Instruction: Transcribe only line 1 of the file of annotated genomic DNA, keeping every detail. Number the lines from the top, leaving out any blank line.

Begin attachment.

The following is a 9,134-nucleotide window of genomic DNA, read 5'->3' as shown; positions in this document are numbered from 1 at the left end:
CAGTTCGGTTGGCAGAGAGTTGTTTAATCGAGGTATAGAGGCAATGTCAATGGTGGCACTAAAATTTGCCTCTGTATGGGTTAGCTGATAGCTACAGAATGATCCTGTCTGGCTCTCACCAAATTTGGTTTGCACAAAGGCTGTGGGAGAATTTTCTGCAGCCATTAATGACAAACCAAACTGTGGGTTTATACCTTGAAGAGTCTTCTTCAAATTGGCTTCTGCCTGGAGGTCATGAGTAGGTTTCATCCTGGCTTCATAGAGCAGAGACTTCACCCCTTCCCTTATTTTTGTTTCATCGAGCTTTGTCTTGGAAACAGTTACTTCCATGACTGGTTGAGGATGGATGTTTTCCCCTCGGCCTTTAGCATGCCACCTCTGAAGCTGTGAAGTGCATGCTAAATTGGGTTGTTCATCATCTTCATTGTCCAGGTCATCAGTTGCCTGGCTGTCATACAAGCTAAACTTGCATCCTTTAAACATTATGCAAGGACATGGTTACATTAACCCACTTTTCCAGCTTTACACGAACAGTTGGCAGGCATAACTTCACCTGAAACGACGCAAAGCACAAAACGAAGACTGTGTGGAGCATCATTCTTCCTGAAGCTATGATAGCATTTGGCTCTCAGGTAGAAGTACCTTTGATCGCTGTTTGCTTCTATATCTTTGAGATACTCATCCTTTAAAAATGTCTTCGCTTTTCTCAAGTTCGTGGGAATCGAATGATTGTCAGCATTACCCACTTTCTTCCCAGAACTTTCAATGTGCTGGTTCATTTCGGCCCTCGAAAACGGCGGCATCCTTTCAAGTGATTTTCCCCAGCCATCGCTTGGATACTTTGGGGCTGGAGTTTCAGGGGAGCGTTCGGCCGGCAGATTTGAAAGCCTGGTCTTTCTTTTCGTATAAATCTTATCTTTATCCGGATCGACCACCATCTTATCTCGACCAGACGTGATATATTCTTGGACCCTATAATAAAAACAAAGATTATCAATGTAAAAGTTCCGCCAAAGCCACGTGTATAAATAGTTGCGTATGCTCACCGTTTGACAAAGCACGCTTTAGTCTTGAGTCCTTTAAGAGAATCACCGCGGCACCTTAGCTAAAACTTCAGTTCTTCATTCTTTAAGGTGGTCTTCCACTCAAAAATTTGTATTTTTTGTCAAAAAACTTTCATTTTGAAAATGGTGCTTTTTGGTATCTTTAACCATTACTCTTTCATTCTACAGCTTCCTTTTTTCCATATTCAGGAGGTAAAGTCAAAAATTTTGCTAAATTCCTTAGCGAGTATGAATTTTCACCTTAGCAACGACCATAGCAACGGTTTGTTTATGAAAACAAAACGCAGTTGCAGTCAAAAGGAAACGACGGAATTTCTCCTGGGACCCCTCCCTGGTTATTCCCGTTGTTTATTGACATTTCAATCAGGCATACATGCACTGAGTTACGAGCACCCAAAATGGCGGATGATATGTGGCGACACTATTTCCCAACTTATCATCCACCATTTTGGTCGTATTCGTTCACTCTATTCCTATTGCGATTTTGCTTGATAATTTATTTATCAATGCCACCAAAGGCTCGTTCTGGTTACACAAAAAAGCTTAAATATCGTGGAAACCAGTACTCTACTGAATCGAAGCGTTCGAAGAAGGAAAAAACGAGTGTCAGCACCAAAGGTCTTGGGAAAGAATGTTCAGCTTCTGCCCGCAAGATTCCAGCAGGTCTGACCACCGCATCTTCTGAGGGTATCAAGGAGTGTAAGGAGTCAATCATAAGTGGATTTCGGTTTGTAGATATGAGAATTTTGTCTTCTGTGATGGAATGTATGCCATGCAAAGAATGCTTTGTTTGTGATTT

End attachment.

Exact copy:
The following is a 9,134-nucleotide window of genomic DNA, read 5'->3' as shown; positions in this document are numbered from 1 at the left end: